I cannot remember the last time I had Pad Thai. It's not something I ordered very often in Thai restaurants to begin with, being much more of a coconut curry fan, but there's something about obtaining a bottle of gluten-free soy sauce that makes you feel adventurous and ambitious. All of a sudden, you crave Pad Thai for the simple reason that now, you can eat Pad Thai.
A quick survey of my kitchen revealed that conditions were perfect for my first attempt at this dish. I had a bottle of tamarind sauce from an international grocery shopping spree of long ago, a bag of scallions in the freezer, frozen chicken tenderloins, stir-fry rice noodles, and several cloves of garlic. And that new bottle of soy sauce. It was a done deal - Pad Thai was happening.
I looked up a few recipes to get a general sense of what to do and then started frying. I make no claims that this is a remotely authentic method of preparation, but what I can say is that my kitchen quickly started to smell amazing, and what resulted lived up to the smell. This comes together pretty quickly and is easily doubled if you're cooking for more than one. Whether this is an old favorite or you're developing a new taste like I was, I think you'll love this recipe.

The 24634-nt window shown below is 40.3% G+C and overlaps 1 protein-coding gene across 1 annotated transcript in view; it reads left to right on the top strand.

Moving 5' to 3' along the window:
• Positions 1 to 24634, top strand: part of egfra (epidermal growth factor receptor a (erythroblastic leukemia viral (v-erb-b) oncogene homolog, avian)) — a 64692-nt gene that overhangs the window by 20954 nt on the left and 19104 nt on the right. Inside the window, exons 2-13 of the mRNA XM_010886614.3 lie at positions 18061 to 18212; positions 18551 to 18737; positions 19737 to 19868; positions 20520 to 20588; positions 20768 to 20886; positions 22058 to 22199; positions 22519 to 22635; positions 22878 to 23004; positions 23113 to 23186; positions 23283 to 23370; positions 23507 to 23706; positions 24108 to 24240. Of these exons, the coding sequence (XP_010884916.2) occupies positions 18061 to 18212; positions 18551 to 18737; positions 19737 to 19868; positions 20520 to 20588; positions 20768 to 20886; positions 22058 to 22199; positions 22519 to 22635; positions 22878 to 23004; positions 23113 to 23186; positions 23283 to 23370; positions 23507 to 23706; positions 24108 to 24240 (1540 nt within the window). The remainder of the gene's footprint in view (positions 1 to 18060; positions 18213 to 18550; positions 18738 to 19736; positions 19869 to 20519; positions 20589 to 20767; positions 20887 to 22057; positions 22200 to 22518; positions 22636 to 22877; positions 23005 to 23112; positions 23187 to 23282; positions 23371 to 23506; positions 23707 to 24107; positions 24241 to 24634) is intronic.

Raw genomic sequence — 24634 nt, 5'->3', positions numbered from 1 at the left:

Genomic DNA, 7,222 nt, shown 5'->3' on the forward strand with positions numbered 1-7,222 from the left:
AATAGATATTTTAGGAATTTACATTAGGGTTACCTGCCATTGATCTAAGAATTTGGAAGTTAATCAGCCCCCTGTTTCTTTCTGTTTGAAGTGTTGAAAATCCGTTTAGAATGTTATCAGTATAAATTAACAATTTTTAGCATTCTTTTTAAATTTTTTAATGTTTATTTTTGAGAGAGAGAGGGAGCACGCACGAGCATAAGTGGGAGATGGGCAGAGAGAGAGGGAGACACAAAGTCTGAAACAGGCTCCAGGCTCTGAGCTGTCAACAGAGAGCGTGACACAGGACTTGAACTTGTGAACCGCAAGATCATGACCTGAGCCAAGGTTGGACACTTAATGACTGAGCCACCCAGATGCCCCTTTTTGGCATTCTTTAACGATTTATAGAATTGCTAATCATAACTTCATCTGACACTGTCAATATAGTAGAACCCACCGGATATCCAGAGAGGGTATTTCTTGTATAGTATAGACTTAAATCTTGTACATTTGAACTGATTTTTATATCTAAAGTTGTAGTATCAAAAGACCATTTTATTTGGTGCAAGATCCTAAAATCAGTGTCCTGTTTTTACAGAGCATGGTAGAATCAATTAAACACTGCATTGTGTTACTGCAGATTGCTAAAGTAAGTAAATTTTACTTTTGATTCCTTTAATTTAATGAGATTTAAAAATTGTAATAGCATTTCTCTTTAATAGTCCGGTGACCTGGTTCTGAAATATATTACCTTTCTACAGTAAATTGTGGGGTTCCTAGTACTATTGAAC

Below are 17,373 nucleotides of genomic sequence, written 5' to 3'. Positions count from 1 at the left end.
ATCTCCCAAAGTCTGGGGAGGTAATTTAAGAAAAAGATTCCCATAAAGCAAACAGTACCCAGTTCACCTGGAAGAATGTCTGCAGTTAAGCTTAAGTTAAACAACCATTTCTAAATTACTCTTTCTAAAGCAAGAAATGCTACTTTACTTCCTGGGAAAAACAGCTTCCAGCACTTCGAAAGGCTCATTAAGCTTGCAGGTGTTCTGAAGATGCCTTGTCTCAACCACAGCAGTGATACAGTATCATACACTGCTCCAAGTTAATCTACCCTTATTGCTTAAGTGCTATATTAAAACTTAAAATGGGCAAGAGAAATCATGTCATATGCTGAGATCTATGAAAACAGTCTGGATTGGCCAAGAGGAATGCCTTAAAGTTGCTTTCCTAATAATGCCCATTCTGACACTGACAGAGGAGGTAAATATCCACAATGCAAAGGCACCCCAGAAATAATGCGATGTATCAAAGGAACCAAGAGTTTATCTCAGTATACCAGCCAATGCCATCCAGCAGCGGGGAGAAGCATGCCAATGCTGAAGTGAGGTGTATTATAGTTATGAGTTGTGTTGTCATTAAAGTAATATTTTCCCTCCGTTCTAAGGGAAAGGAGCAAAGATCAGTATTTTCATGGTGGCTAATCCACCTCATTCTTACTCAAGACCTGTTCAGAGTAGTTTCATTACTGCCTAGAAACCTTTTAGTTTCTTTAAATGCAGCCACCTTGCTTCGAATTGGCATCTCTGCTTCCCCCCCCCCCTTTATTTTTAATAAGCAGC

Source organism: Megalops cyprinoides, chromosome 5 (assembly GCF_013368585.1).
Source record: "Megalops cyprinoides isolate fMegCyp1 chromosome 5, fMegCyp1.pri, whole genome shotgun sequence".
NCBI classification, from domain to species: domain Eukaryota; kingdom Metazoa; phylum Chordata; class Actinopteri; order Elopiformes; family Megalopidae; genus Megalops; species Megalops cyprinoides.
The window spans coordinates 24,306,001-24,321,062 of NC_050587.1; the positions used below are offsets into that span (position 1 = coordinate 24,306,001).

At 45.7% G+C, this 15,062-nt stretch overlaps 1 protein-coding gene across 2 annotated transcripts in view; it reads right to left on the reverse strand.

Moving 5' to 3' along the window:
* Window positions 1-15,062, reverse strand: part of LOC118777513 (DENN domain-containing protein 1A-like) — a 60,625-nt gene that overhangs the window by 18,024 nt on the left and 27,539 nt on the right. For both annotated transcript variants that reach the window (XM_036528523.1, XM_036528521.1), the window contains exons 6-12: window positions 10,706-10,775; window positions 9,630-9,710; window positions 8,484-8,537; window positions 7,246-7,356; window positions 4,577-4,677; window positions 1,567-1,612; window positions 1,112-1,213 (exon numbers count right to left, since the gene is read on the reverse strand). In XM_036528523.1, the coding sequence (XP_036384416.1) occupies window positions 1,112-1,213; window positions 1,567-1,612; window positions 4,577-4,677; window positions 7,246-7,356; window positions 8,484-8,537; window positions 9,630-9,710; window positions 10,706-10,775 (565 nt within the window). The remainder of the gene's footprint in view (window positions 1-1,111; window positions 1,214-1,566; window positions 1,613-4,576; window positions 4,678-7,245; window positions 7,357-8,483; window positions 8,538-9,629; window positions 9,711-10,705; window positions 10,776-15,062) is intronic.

Sweet and Spicy Chicken Pad Thai
Makes 1 serving
Small handful of Stir-Fry Rice Noodles (just enough for 1 serving)
1 - 2 tsp. olive oil
1 small chicken tenderloin, chopped into small pieces (or about half of a chicken breast)
2 - 3 cloves garlic, minced
2 tsp. crushed cashews or peanuts
1 tbsp. reduced sodium gluten-free soy sauce
1 1/2 tbsp. tamarind sauce
1 tsp. sugar
1 - 2 tsp. lime juice
Ground black pepper to taste
Cayenne pepper or crushed red pepper to taste
Salt (optional - you probably won't need it because of the soy sauce)
*If you have a wok, that will be the optimal pan to use, but a nonstick pan will work just as well.
Place the rice noodles in a bowl and pour several cups of boiling water over them. Set the timer for 8 minutes and let them soak. You want them to be soft but not too soft; otherwise, they'll break up in the pan when you fry them. When they are al dente, drain them and set aside. If you aren't going to be using them right away, you might want to cover them in the interim with a bit of cold water to keep them from sticking to each other.
In a nonstick pan or wok, heat the oil. Add the garlic, scallions, cashews, and chicken and cook over medium heat until the chicken is cooked through. Add the cooked noodles, soy sauce, tamarind sauce, sugar, lime juice, and spices and cook until the sauce is mostly absorbed. Push it all to the side of the pan and crack the egg into the open space. Quickly scramble it, keeping it on that side of the pan until done, and then mix to combine it with the rest of the ingredients. Serve immediately topped with another squirt of lime juice and crushed cashews or peanuts.